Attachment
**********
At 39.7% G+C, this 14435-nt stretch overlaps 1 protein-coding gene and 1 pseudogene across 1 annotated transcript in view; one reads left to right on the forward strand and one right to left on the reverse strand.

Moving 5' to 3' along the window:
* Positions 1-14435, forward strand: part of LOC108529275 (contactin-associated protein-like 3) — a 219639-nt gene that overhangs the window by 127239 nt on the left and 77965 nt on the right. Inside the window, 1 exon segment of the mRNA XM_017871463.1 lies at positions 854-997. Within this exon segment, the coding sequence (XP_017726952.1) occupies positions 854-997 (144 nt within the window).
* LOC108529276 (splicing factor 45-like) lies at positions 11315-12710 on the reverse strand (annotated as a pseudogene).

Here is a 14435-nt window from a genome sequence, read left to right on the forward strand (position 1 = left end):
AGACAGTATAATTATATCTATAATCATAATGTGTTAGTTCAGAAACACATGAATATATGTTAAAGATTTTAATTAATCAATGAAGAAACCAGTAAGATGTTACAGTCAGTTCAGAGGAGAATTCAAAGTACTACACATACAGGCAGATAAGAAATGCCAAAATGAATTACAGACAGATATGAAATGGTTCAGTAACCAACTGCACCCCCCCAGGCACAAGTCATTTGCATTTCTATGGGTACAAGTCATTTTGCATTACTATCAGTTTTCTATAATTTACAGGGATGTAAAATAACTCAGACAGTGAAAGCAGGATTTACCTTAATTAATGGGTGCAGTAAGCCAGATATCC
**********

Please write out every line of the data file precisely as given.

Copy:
At 39.7% G+C, this 14435-nt stretch overlaps 1 protein-coding gene and 1 pseudogene across 1 annotated transcript in view; one reads left to right on the forward strand and one right to left on the reverse strand.

Moving 5' to 3' along the window:
* Positions 1-14435, forward strand: part of LOC108529275 (contactin-associated protein-like 3) — a 219639-nt gene that overhangs the window by 127239 nt on the left and 77965 nt on the right. Inside the window, 1 exon segment of the mRNA XM_017871463.1 lies at positions 854-997. Within this exon segment, the coding sequence (XP_017726952.1) occupies positions 854-997 (144 nt within the window).
* LOC108529276 (splicing factor 45-like) lies at positions 11315-12710 on the reverse strand (annotated as a pseudogene).

Here is a 14435-nt window from a genome sequence, read left to right on the forward strand (position 1 = left end):
AGACAGTATAATTATATCTATAATCATAATGTGTTAGTTCAGAAACACATGAATATATGTTAAAGATTTTAATTAATCAATGAAGAAACCAGTAAGATGTTACAGTCAGTTCAGAGGAGAATTCAAAGTACTACACATACAGGCAGATAAGAAATGCCAAAATGAATTACAGACAGATATGAAATGGTTCAGTAACCAACTGCACCCCCCCAGGCACAAGTCATTTGCATTTCTATGGGTACAAGTCATTTTGCATTACTATCAGTTTTCTATAATTTACAGGGATGTAAAATAACTCAGACAGTGAAAGCAGGATTTACCTTAATTAATGGGTGCAGTAAGCCAGATATCC